Supreme Court Rules on Sonar

Supreme Court Rules on Sonar

Susan Cosier
Published: 11/13/2008

The final curtain fell on the drama about sea life and submarines yesterday when the Supreme Court ruled in favor of the U.S. Navy. After lower courts ruled in favor of protecting marine mammals—beaked whales in particular—from Navy-conducted sonar exercises, the justices reversed the decision.

 

Chief Justice John Roberts wrote the majority opinion, stating, “even if plaintiffs have demonstrated a likelihood of irreparable injury, such injury is outweighed by the public interest and the Navy’s interest in effective, realistic training of its sailors.”The dissenters, Justices Ruth Bader Ginsburg, David H. Souter, John Paul Stevens, and Stephen G. Breyer, had varying opinions about which restrictions the Navy should have to abide by when conducting mid-frequency sonar exercises.

As I reported in Audubon last May, the plaintiff, the Natural Resources Defense Council, says that the Navy’s responsibility is to protect both the American public and the environment.

Research on the effects of sonar on marine life is ongoing. The National Oceanic and Atmospheric Administration is working with the Navy in a number of places, including Hawaii and the Bahamas, to better understand how marine mammals react to sonar. Although the Navy hasn’t seen an injured marine mammal in 40 years of exercises, there have been reports of beached whales after sonar exercises in Greece, the Canary Islands, and the Bahamas.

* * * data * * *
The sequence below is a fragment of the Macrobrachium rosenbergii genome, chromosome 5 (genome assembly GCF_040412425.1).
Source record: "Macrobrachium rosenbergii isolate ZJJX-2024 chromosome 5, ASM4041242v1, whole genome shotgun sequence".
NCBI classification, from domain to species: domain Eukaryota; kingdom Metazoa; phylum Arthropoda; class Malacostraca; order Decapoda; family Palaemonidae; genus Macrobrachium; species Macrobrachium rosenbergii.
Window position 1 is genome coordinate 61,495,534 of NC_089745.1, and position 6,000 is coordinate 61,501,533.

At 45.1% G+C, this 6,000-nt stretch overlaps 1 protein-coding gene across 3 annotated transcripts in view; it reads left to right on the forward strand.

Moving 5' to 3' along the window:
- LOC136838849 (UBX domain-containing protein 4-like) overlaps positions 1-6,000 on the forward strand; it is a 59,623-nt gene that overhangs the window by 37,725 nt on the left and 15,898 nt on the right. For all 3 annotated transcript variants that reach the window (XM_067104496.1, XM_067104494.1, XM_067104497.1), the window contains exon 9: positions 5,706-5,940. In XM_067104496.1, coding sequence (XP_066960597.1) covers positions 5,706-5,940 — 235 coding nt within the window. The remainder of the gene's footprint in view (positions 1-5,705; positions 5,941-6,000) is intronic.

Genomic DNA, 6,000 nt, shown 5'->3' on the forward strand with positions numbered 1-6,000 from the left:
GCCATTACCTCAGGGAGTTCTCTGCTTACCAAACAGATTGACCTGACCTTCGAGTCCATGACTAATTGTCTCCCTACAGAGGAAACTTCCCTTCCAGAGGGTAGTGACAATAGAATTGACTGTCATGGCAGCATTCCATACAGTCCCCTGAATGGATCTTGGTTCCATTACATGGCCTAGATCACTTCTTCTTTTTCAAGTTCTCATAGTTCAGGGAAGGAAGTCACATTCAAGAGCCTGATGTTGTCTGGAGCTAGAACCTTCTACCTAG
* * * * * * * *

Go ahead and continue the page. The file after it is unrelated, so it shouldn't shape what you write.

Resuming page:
Justice Ginsburg pointed to the potential for harm to the animals, according to The New York Times. “Justice Ginsburg said the service had predicted that a current set of exercises off the California coast would cause lasting injuries to hundreds of beaked whales, along with vast behavioral disturbances to whales, dolphins and sea lions.”

The legal battle has drawn to a close, but the war isn’t over, writes the Los Angeles Times. The Obama administration isn’t obligated to follow the same guidelines. Let’s just hope that the sonar doesn’t mean we have to say sayonara to the sea-dwelling mammals.